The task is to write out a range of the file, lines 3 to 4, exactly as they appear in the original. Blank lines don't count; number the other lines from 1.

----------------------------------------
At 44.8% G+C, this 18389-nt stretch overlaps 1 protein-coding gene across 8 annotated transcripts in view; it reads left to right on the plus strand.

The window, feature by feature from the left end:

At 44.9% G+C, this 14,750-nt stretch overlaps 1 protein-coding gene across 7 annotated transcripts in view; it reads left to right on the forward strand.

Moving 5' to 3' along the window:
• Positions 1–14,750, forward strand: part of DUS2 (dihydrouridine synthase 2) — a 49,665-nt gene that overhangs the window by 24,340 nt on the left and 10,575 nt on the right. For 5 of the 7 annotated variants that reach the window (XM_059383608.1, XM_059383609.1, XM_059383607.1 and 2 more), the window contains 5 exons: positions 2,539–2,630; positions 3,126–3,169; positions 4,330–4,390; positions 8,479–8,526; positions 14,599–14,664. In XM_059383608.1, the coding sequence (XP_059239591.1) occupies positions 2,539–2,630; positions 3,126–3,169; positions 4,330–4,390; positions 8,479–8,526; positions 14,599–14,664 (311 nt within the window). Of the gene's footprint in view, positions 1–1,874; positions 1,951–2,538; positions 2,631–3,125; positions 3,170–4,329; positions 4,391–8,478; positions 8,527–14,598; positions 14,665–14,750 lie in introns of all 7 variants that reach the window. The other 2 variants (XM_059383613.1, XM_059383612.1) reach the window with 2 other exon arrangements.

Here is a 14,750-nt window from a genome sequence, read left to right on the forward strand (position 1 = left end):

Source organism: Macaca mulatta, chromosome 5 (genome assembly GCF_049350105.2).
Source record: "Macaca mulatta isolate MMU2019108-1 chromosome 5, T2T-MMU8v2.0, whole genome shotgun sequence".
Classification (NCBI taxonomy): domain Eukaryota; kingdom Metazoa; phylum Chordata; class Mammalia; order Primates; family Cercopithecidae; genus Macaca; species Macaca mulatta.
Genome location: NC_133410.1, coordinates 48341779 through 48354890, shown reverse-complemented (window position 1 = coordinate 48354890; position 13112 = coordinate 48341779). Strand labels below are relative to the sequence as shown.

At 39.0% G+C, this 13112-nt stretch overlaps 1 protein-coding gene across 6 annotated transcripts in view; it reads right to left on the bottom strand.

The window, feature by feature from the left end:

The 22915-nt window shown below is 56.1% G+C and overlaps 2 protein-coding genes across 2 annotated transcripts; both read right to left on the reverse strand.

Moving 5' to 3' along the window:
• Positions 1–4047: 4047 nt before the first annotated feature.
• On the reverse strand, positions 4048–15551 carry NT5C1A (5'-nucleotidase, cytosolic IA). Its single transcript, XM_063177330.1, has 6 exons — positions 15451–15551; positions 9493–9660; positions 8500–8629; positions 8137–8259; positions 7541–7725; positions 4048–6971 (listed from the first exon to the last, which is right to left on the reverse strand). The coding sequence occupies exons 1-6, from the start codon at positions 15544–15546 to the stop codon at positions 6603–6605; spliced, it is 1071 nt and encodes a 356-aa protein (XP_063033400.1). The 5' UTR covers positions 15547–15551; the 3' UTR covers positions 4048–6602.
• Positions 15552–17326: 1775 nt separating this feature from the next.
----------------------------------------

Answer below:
At 44.9% G+C, this 14,750-nt stretch overlaps 1 protein-coding gene across 7 annotated transcripts in view; it reads left to right on the forward strand.

Moving 5' to 3' along the window: